Relinquishing reps to his backup is a foreign concept to Manning, but he’s clearly trying to toe the line and buy in completely to the Kubiak approach. The previous coaching regime was arguably too considerate of Manning’s opinions. As accomplished as he is, perhaps it’s unwise to have the inmates running the asylum.
But Manning is making the most of each rep opportunity. He is playing team ball and in his own words, is “all-in” on Kubiak’s new offense. His willingness to take a backseat so that younger players can continue their development is a sign that perhaps he knows his approach will only take the Broncos so far. It’s time for new ideas.
Kubiak’s process is one that is based on the reckoning of success. He owns three Super Bowl rings as an assistant, with two of them coming as the offensive coordinator of the Broncos back-to-back championships in ’97 and ’98. Many have surmised that Elway has always wanted Kubiak as the head coach of the Broncos and the stars finally aligned in 2015, making it possible to bring him back.
When Kubiak left Denver to be the head coach of the Houston Texans, following the 2005 season, many players said his departure was the beginning of the end and the harbinger of Mike Shanahan’s eventual unraveling. Perhaps Jake Plummer wouldn’t have been benched in favor of Jay Cutler, more than halfway through the 2006 season, with the Broncos in first place in the AFC West, had Kubiak stuck around.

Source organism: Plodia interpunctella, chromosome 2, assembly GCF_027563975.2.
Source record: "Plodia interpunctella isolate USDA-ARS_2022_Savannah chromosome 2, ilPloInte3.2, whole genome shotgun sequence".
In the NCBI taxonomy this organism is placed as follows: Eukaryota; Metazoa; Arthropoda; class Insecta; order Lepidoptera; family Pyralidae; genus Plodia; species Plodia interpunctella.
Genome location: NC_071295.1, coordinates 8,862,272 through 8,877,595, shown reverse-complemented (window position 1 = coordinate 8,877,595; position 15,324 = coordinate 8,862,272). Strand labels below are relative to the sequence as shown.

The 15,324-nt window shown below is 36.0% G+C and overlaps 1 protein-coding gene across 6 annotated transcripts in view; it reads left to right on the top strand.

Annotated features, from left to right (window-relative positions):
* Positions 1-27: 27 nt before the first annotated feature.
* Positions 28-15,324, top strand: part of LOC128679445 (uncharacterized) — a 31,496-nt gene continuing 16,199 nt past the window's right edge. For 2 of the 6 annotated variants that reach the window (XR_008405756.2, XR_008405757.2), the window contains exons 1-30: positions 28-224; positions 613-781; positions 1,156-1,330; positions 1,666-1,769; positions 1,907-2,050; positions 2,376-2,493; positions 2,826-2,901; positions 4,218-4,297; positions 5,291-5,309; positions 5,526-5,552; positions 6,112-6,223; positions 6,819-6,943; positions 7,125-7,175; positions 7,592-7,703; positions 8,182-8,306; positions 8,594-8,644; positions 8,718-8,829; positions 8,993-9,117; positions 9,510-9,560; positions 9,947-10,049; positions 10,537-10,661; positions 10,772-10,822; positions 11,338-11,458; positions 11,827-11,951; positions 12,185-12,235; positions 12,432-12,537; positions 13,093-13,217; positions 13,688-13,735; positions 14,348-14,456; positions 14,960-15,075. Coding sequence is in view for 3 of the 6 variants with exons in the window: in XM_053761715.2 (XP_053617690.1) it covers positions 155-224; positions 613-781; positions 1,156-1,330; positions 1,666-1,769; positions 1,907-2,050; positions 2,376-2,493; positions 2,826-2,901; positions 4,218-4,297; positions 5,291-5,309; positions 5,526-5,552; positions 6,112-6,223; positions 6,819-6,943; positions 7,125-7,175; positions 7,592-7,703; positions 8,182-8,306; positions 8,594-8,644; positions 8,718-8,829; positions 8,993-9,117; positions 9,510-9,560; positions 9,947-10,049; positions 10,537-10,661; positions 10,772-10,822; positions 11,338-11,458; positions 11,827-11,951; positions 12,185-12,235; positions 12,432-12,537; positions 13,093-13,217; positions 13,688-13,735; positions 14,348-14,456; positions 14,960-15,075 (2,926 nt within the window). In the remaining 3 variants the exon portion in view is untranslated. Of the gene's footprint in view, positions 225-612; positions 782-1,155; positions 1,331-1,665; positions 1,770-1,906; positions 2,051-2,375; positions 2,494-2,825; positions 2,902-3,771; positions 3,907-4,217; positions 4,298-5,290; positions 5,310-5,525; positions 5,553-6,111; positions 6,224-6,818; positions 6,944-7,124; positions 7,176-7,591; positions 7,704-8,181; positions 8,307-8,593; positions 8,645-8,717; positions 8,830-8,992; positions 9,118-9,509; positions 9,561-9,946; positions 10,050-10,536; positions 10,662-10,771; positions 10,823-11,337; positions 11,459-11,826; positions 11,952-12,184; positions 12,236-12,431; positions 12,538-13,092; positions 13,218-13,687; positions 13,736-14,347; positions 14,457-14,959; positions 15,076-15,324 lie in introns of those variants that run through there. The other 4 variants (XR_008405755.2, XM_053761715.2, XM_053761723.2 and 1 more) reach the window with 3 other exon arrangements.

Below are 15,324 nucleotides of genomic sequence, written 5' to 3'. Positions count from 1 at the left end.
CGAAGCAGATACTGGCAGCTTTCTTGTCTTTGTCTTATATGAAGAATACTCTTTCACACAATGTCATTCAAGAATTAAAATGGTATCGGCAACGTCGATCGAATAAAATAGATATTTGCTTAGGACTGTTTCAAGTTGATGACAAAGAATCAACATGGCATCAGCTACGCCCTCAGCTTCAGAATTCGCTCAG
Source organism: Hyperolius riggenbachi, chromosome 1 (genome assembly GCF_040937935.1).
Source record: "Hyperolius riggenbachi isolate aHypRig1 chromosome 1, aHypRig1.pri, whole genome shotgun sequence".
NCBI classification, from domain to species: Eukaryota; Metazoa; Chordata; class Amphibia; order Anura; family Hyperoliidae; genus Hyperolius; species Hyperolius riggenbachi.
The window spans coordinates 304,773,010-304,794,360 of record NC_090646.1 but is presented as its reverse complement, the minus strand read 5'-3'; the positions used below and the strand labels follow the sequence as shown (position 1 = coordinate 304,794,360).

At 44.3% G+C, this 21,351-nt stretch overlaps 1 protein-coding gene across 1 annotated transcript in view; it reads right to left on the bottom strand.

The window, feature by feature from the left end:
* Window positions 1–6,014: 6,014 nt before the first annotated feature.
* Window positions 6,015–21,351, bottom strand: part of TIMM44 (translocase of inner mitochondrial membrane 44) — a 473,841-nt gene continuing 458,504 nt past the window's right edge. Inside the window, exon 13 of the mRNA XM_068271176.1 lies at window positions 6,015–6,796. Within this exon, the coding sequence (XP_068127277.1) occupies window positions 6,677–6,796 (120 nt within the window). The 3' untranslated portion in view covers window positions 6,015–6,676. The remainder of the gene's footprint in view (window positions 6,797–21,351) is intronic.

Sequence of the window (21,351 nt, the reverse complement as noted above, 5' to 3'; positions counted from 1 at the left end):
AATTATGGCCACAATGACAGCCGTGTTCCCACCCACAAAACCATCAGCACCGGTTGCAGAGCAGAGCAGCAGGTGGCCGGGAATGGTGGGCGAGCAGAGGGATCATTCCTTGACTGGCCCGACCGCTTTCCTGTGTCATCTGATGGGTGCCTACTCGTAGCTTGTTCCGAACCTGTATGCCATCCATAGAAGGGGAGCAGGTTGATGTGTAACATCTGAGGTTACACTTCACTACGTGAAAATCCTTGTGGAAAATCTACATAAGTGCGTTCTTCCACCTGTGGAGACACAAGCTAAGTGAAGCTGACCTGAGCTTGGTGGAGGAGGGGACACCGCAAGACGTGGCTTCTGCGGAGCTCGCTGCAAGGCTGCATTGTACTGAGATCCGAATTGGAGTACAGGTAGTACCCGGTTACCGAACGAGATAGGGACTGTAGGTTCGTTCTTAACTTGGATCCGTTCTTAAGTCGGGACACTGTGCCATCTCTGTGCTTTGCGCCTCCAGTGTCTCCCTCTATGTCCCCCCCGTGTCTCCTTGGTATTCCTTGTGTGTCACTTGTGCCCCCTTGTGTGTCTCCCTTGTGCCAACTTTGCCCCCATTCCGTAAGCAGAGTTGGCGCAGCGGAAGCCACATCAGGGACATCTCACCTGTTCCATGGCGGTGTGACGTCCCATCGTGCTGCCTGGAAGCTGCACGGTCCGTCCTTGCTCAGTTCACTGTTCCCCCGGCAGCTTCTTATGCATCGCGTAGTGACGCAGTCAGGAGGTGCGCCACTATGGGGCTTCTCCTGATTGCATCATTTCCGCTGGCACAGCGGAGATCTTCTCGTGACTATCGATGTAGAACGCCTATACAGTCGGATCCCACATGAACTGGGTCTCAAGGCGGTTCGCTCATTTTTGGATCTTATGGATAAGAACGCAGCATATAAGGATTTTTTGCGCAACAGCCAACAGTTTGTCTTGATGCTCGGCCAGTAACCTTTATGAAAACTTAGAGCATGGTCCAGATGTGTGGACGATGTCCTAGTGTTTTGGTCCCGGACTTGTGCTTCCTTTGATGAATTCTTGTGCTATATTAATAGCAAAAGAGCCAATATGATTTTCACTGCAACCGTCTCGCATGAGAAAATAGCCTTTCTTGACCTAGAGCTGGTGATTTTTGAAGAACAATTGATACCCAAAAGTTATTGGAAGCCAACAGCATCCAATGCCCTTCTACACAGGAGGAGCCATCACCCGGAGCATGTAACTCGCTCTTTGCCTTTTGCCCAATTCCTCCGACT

We’ll never know. But that’s neither here nor there. Kubiak is back and his approach is one that Elway was thirsty for. The 2015 Broncos are going to play hard, physical and the young guys are going to play. We’re already seeing that along the offensive line.
The Broncos second round pick, Ty Sambrailo, is going to be the starting left tackle going into training camp. Kubiak and offensive coordinator Rick Dennison could have gone the “safe” route and plugged Chris Clark in at LT when Ryan Clady was lost to a torn ACL. After all, Clark started 14 regular season games at LT in 2013, including two playoff games and the Super Bowl.
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Instead, the Broncos are investing in their young rookie and asking him to protect their $16M quarterback’s blindside. Ben Garland, who has never started a game in the NFL, is the first team’s left guard going into camp. Gino Gradkowski, drafted in 2012, didn’t start a single game in 2014 with the Baltimore Ravens, is the Broncos No. 1 center.
Some fans see the starting O-line unit and their hearts fail them. Were this John Fox’s Broncos, it would be a true cause for fear. Under Kubiak and Dennsion, their track record of player development and getting the most out of their offensive line, should comfort those in Broncos Country losing sleep over it.
These are exciting times. As much as things seem to have stayed the same at Dove Valley, so much has changed and that’s a good thing. The Broncos are as talented top-to-bottom as any team in the league. They’ve lacked truly exceptional coaching and Elway’s hope is that Kubiak and company are the missing ingredients.